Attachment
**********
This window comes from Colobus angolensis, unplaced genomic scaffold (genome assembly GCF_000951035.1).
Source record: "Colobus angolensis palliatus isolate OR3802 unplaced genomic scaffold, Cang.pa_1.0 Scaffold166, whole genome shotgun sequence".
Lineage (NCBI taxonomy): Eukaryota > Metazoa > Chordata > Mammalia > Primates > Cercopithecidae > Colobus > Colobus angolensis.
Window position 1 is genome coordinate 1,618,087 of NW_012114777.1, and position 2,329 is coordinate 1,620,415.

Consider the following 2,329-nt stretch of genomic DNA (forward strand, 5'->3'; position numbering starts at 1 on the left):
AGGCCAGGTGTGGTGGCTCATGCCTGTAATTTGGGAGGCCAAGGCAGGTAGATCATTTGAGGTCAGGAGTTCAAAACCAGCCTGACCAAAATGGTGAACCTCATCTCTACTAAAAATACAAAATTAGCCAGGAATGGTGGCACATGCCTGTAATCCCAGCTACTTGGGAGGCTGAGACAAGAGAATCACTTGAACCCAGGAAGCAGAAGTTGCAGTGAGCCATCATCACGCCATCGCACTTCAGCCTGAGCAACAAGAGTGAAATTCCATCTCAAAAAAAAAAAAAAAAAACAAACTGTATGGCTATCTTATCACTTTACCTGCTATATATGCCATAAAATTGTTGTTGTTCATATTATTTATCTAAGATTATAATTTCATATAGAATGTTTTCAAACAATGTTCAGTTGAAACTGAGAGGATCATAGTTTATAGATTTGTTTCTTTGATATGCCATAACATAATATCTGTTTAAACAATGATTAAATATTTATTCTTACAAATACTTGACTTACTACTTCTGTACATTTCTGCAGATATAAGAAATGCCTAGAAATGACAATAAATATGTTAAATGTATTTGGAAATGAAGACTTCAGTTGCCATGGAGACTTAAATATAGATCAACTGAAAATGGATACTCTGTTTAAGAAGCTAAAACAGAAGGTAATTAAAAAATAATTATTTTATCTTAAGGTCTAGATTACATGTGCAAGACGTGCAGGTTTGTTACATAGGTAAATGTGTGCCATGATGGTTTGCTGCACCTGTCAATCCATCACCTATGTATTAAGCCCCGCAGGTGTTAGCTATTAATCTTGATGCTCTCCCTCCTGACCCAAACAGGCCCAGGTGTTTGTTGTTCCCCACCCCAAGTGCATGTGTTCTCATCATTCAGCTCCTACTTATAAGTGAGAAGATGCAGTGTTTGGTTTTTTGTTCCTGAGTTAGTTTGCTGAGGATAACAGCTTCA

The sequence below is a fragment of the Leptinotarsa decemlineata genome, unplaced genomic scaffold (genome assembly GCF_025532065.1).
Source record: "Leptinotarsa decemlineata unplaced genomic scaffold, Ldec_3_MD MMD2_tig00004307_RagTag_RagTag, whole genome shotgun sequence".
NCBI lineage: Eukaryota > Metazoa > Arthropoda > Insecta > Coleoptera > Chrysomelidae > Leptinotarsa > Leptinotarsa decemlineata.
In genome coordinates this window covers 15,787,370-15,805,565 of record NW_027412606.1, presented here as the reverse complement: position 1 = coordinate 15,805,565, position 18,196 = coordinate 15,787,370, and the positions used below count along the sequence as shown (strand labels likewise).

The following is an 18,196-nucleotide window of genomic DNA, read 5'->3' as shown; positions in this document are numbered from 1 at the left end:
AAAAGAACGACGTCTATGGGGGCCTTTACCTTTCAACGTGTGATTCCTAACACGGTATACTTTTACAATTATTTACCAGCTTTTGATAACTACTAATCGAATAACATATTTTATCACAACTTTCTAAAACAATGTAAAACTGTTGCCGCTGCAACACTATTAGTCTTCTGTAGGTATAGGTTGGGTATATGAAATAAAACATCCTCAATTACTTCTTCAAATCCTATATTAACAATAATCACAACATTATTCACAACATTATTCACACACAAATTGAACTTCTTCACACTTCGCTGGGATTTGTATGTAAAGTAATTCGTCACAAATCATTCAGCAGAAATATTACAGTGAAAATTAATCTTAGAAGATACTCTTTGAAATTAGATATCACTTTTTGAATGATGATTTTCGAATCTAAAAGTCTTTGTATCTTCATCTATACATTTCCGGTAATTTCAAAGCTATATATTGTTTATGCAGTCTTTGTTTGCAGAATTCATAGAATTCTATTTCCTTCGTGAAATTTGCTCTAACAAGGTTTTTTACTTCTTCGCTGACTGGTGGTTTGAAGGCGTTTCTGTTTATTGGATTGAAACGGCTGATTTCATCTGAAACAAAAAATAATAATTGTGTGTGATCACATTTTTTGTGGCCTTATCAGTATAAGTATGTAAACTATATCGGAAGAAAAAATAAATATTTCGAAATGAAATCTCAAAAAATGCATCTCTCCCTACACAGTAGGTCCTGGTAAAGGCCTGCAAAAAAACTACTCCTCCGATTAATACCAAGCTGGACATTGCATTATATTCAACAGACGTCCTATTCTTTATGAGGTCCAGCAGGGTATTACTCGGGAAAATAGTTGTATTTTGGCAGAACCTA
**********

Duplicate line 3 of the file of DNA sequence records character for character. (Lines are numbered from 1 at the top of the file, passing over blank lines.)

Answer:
Lineage (NCBI taxonomy): Eukaryota > Metazoa > Chordata > Mammalia > Primates > Cercopithecidae > Colobus > Colobus angolensis.